Streetsblog made this illustration of how bike lanes are actually smaller than they might look, because you have to avoid doors. Here’s a good factoid:
According to the SFMTA, dooring is the second most common form of injury collision involving cyclists, behind unsafe speed, though the San Francisco Bicycle Coalition (SFBC) points out that dooring is the highest injury collision type caused by motorists or their passengers.
For goodness’ sake, don’t get doored! I see so many people riding really close to parked cars, traveling at high enough speeds that if a door pops open they’re fucked.
Read on for news about some possible changes coming to SF bike lanes. But the main thing is, stay out of the door zone, for goodness’ sake!
Forget your lock and your buddy’s U-lock wont fit around both of your frames? Try this method, which was observed at Make-Out Room last night:
Be sure you have secure bolts on those wheels, though. Otherwise someone might quick release your rear wheel and Mission Mission may pose for a team photo in front of your bike while you look on dejectedly.
An email from reader Cat:
Someone (ostensibly a neighbor, since only they would have access) hopped my fence in the Mission/Potrero area, busted into our garage, and stole a bike from our Canadian friends who had ridden down here from Vancouver, as well as 2 guitars. I spoke to a cop who recommended the Laney Flea Market, by Laney College in the East Bay. Apparently, there are tons of stolen bikes there, and mostly if you show the guys a picture and tell them it’s your [stolen] bike, they’ll give it back to you to avoid trouble. The cop I spoke to was actually really committed to recovering stolen bikes, though he said that they only have about a 10% success rate. Still, better than nothing, right?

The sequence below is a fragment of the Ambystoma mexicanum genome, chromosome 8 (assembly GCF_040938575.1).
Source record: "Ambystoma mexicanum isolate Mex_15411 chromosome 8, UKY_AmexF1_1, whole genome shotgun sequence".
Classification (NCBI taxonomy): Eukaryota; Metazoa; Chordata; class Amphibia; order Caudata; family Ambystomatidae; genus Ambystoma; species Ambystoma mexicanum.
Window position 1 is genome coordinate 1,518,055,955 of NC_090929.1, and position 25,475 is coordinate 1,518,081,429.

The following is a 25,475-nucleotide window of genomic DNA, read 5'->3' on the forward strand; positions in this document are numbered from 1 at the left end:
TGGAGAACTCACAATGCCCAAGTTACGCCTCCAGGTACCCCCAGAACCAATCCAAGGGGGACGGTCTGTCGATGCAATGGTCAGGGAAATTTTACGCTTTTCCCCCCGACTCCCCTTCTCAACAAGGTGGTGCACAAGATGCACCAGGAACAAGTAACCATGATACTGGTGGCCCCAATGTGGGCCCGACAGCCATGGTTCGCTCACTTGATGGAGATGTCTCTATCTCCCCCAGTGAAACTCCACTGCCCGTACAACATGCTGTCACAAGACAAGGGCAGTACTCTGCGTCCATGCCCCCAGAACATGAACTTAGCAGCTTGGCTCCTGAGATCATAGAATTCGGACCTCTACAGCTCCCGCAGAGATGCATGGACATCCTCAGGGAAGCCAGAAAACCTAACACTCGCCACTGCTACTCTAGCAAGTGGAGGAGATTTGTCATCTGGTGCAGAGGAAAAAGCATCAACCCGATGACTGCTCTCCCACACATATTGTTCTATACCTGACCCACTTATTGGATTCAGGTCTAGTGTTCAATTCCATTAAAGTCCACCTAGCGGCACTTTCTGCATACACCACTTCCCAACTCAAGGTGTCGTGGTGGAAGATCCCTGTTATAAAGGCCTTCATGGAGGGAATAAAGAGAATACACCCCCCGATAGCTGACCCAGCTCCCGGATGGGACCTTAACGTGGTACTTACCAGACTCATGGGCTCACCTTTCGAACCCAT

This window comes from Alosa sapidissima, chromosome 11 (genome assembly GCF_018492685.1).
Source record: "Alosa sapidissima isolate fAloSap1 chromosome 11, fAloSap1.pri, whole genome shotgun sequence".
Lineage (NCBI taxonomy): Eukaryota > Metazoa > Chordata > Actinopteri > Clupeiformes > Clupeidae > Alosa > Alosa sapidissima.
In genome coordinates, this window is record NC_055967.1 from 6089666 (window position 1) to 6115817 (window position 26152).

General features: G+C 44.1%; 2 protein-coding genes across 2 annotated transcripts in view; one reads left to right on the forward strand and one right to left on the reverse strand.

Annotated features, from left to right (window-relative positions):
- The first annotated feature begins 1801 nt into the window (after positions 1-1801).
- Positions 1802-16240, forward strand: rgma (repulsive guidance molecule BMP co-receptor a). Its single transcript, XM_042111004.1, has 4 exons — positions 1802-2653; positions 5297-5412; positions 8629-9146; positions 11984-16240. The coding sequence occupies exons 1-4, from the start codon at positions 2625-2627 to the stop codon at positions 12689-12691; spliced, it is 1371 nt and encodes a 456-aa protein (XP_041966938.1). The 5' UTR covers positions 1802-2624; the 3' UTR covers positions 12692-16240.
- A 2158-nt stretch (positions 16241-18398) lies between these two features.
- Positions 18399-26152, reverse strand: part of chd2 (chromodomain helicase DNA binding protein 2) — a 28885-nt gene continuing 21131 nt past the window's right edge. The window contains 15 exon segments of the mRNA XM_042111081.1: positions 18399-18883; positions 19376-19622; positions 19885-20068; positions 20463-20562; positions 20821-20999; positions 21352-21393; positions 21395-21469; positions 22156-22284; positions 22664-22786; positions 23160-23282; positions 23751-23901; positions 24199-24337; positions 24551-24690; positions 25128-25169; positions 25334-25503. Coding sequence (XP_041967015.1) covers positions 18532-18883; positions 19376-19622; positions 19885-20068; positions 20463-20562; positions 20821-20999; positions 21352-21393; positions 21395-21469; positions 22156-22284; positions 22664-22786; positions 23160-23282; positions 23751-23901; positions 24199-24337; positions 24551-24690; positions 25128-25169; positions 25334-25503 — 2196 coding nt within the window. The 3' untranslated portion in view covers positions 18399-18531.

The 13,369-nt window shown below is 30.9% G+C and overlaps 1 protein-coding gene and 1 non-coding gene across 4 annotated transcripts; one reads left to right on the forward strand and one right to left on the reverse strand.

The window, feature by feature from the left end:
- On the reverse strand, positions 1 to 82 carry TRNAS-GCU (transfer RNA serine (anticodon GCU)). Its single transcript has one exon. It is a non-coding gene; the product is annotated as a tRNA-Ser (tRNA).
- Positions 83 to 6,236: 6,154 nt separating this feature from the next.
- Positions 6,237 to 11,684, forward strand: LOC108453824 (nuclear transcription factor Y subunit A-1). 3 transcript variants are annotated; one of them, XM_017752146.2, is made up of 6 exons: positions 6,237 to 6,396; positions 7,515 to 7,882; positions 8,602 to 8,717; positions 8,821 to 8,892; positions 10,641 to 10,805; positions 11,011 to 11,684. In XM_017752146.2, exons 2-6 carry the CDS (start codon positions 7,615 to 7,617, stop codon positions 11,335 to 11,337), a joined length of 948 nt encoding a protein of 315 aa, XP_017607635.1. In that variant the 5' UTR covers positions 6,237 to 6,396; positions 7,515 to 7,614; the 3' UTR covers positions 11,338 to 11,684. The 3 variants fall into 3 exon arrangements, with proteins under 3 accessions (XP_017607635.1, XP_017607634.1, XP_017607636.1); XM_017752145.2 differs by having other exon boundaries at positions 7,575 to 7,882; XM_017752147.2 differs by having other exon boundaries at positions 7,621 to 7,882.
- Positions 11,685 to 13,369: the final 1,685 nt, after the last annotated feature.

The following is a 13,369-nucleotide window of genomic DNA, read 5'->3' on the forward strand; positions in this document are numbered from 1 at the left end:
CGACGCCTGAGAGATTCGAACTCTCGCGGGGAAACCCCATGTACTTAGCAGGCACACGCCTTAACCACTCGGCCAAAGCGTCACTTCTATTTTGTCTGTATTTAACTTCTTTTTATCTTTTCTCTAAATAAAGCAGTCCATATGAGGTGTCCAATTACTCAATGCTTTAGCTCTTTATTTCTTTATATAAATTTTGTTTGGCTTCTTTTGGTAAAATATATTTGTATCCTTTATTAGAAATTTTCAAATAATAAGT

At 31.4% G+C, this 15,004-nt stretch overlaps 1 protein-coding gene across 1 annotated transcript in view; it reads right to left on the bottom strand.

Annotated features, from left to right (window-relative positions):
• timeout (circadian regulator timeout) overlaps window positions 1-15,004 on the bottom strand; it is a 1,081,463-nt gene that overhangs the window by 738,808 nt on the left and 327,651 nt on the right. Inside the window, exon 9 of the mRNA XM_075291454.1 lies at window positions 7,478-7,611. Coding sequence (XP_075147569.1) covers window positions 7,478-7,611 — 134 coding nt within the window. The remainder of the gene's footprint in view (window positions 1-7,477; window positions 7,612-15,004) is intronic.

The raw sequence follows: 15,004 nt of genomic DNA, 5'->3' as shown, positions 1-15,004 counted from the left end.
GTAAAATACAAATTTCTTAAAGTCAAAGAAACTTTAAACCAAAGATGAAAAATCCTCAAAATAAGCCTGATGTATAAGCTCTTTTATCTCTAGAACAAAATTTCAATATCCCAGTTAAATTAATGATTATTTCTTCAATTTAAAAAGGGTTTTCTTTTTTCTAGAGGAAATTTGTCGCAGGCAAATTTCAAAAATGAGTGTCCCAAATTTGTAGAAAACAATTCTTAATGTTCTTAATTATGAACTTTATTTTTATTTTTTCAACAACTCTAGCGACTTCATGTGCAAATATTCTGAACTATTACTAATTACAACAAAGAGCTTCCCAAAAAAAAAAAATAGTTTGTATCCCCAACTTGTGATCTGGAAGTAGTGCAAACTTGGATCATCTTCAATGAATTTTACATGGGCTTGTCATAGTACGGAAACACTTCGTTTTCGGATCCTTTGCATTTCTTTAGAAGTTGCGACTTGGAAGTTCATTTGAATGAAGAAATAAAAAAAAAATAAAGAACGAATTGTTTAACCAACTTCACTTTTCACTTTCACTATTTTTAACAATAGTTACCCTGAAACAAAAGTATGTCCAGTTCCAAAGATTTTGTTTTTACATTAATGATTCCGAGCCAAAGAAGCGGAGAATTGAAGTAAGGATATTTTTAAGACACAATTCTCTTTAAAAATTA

Also, the officer told me he recently recovered a Bianchi and a Fuji, so if anyone got one of those stolen recently, send me the details and I can let you know if it matches the description. Attached is a photo of the bike that was stolen. If anyone sees it, there is a reward, as it’s something a friend custom built.
So if you see Cat’s, get in touch, and if Cat’s talking about yours, get in touch!
Smart move, but he still should’ve locked through the rear triangle.
The first time someone showed me this locking method, I had to stare at it for a long time. I reluctantly walked away from my bike trying to solve the 3-dimensional logic puzzle in my head.
“How can you secure a bike without locking around the frame?” I thought. Turns out, this is actually more secure than what I was doing before, which was basically locking the frame near the headset. This secures both the frame and the rear wheel.
Still not convinced? Mission Bicycle explains the whole thing.
Update: If you can, locking around the frame and wheel is always better, but if you’re limited in options this will do the job. If someone really wants your frame, they can do some damage and saw through the wheel to get at your bike, as neocoffeeboss points out:
One of the most dangerous intersections in the Mission is now getting a bit safer with the inclusion of some long-awaited bicycle lane striping! Previously, navigating the dangerous Hairball Gauntlet has been extraordinarily treacherous for cyclists, especially those turning right off the skybridge from Cesar Chavez to Potrero who are expected to contend with merging traffic exiting from the 101. While this spells things out a little more clearly, until they stencil in that bicycle guy (hopefully with pink helmets), drivers will still probably get confused.
Hopefully we won’t need to get the tank.
(BTW, I totally messed up by not taking the photo directly 180 degrees from this point of view so you can see what I’m talking about regarding the merging 101 traffic–this shortcoming will be ameliorated soon)
Memo to all aspiring San Francisco mayoral candidates: whichever one of you does this first is totally getting my vote.